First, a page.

Many art investors might know little about art in countries such as the Philippines, Venezuela, Israel, Malaysia and Turkey. With overviews of 42 different countries, this book brings to the fore less familiar art markets from around the world so that readers can tap into this potentially lucrative patrimony.
The billionaire American collector Jean Paul Getty (1892-1976) believed that people could not be transformed into cultured, civilised human beings until they acquired an appreciation and love for art.
As the first book of its kind, The International Art Markets, published by Kogan Page on 31st July, intends to fuel that interest and appreciation.
The 42 chapters, each covering a country, are written by 58 mostly locally based experts. The book aims to provide an outline to each countryâ€™s art market for the benefit of new or existing art collectors and investors.
Each chapter covers the following topics:
- Art history: in terms of international originality and innovation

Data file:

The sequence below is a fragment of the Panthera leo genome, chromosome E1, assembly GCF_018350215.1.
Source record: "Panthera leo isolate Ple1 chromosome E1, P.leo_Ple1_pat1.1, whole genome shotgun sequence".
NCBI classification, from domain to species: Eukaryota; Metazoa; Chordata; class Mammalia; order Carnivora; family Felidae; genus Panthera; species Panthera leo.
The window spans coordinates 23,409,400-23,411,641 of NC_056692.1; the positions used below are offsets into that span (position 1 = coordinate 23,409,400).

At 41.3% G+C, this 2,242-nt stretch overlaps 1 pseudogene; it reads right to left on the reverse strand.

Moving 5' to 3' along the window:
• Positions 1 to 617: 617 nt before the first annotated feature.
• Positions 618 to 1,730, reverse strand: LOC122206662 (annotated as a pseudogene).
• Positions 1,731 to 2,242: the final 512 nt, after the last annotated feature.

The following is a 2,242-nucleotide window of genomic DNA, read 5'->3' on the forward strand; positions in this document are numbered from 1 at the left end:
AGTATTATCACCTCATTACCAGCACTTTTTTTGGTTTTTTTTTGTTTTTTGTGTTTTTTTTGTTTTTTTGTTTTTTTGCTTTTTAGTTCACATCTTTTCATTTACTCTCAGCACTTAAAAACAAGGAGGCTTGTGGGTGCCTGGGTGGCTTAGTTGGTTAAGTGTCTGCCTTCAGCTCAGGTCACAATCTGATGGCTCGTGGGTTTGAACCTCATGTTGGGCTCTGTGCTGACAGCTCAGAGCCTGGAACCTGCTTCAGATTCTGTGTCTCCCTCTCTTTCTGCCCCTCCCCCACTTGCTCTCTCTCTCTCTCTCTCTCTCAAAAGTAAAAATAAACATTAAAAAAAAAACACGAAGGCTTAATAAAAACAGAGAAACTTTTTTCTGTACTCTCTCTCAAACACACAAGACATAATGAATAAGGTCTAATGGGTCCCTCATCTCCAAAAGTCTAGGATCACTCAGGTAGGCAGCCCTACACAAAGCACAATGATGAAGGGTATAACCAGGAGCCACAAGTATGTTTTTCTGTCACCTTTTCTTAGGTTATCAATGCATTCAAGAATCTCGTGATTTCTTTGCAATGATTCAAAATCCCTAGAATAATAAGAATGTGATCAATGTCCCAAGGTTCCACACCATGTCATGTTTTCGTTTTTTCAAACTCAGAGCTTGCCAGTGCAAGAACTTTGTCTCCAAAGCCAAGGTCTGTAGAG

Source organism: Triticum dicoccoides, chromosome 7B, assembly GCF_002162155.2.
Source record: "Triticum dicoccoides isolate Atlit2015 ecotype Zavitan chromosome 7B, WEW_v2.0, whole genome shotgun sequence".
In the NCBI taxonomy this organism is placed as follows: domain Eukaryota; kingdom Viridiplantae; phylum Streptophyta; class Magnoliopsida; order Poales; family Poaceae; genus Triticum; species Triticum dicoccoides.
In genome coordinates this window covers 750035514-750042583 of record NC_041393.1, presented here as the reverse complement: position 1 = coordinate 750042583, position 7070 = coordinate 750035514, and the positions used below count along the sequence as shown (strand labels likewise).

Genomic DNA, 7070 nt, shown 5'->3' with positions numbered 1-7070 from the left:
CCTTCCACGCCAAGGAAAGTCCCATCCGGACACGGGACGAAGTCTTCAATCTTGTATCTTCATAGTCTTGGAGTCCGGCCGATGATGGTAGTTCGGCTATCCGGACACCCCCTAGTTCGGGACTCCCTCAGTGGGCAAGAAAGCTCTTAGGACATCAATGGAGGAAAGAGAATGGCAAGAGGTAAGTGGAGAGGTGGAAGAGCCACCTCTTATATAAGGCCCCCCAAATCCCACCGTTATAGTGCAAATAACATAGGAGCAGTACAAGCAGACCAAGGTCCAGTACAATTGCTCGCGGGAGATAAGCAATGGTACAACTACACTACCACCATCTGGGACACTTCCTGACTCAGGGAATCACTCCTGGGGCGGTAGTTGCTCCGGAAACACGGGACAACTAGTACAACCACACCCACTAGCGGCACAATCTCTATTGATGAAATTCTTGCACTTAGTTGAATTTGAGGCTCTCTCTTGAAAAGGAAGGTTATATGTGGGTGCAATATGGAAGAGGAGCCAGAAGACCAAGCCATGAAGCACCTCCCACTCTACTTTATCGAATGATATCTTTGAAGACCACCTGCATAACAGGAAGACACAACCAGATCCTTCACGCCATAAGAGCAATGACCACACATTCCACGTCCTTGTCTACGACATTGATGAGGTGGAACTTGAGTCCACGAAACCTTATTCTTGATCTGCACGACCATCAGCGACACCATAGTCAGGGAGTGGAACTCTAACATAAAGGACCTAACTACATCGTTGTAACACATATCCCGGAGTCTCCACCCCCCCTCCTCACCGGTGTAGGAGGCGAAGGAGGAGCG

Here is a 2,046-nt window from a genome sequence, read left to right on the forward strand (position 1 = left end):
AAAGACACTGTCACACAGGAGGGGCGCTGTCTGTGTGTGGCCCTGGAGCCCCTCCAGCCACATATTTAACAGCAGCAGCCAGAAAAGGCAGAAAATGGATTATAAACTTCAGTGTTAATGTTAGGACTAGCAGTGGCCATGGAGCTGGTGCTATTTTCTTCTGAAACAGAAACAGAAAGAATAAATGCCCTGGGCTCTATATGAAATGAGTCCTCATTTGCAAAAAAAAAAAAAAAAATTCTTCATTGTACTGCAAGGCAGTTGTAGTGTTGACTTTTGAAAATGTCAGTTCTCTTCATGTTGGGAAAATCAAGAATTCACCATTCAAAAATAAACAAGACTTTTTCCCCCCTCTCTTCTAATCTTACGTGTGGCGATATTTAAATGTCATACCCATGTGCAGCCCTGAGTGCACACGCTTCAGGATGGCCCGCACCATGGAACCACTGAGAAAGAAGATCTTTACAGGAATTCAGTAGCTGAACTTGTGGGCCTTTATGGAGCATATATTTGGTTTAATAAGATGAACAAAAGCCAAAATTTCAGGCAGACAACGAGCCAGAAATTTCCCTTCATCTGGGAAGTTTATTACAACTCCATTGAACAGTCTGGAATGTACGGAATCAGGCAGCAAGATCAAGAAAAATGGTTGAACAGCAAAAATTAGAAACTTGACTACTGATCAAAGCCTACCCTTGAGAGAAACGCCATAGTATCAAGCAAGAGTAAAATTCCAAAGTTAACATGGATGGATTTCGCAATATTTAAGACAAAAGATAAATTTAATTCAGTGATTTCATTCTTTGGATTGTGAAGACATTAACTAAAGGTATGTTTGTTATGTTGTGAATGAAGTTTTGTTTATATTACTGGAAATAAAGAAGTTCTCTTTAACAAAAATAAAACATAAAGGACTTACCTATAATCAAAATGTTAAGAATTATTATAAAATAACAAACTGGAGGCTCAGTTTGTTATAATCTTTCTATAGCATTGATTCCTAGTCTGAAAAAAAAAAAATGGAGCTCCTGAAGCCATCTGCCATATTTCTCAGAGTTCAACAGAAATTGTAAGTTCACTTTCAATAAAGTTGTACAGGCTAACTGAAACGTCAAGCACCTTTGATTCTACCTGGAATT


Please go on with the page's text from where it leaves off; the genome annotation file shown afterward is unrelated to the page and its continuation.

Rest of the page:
- Art market history to date: including taste, fashion, value, artists, art types, subjects, sales, prices and records
- Market structure and performance: including auctioneers, dealers, trade associations, museums, exhibitions, fairs, training and education
- Tax and regulation
Despite fears of recession, notably affecting the art marketâ€™s two main trading centres of the USA and Britain, art prices have held steady or continued to rise especially for new, often abstract art. How come?
The answer is simple: the art market is being propelled by the same forces of globalisation affecting all other industries. During the last fifteen years the international trade in art has doubled to over $31 billion and in the last decade prices in the top 2% of the market have tripled in real terms.
About the author
James Goodwin MA, MBA lectures on the art market at Maastricht University, The Netherlands, City University, Kingston University and Christieâ€™s Education, London. His research and writing has appeared in The Economist, Financial Times, Wall Street Journal Europe and many art and antique magazines.
Published by Kogan Page, www.koganpage.com